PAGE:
May 24, 2021
On Monday May 24, 2021, the Rotary Club of Anaheim heard an important presentation from Mr. Don Han, Director of Operation, Orange County Human Relations.
Mr. Han is a local, having attended Valley High School in Santa Ana and Cal State University, Fullerton. He has been with Orange County Human Relations for 20 years. OC Human Relation’s mission is to foster mutual understanding among residents and eliminate prejudice, intolerance, and discrimination, in order to make Orange County a better place for ALL people to live, work, and do business. The company’s vision is ALL people have a right to live free from discrimination and violence.
Hate Crimes are a criminal act committed in whole or in part because of one or more of the following actual or perceived characteristics of the victim: disability, gender, nationality, race or ethnicity, religion, sexual orientation or associated with a person or group with one of more of these actual perceived characteristics.
Examples of hate crimes include assaults, theft, threats, criminal damage, destruction of property, and/or murder.
Hate incidents are a behavior that is motivated by hate or bias towards a person’s actual or perceived disability, gender, nationality, race, or ethnicity, religion, sexual orientation but that is not criminal in nature. Typically, these behaviors are protected by the First Amendment right to freedom of expression.
Incidents of hate include verbal abuse (name-calling, offensive jokes), harassment, bullying or intimidation, hoax calls, abusive phone, or text messages, hate mail, online abuse (i.e., Facebook or Twitter), displaying or circulating discriminatory literature/posters.
The American Psychological Association recognizes that “this kind of attack takes place on two levels; not only is it an attack on one’s physical self, but it is also an attack on one’s very identity.”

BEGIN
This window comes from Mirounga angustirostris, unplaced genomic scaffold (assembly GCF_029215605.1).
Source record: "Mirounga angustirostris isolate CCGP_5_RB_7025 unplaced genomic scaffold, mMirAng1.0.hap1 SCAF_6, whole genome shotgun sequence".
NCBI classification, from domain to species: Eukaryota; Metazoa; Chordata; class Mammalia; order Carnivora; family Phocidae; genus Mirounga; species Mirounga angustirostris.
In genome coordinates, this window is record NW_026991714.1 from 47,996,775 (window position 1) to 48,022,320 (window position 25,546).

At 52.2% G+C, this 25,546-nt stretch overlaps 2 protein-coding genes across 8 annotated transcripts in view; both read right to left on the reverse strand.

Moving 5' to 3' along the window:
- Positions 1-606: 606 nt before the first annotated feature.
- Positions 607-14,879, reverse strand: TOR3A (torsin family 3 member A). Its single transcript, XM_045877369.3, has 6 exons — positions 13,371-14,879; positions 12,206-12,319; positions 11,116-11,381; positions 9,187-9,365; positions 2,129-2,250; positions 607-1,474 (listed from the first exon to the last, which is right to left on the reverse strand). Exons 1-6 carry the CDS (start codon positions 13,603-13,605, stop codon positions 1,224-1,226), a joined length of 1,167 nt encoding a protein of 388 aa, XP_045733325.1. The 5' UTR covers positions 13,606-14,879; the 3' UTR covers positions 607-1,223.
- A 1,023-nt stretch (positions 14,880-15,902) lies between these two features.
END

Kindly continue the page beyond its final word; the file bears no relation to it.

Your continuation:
If one is victimized or believes they are victim of a hate attack or hate incidents, there are various methods at one’s disposal. First call the authorities, if needed, obtain medical attention but keep all medical documentation. Leave all evidence in place; do not touch, remove, or clean up anything. Document what happened by: taking photographs of the evidence, writing down exactly what was said, particularly any words that indicate bias motivation, and other information that may be valuable. Get the names, addresses, and phone numbers of other victims or witnesses. If possible, write down a description of the perpetrator and their vehicle, and finally, call 714-480-6580 to report the occurrence to OC Human Relations.
By contacting OC Human Relations, they can confidentially or anonymously (if you choose) take your report, help report to law enforcement, and connect you with resources. OC Human Relations also offers mediation between neighbors, hate crime prevention, and professional development training on how to embrace non-exclusion.
Over the past 10 years, Hate Crimes have been on the rise. In 2015, the average number of reported hate crimes in OC was around 40. In 2018, there were 165 reported. Hate Crimes towards the Asian American community have been on the rise over the past year. In 2019, there were 4 cases of hate crimes against Asian Americans; in 2020, 40 cases have been reported in the OC alone.
As humans, we have come a long way, but we still have some way to go.
Thank you Don for the enlightening presentation.
Call the Confidential Hotline 714-480-6580 to report a Hate Crime or Incident
The Child Abuse Prevention Hotline is 800-207-4464 and locally 714-940-1000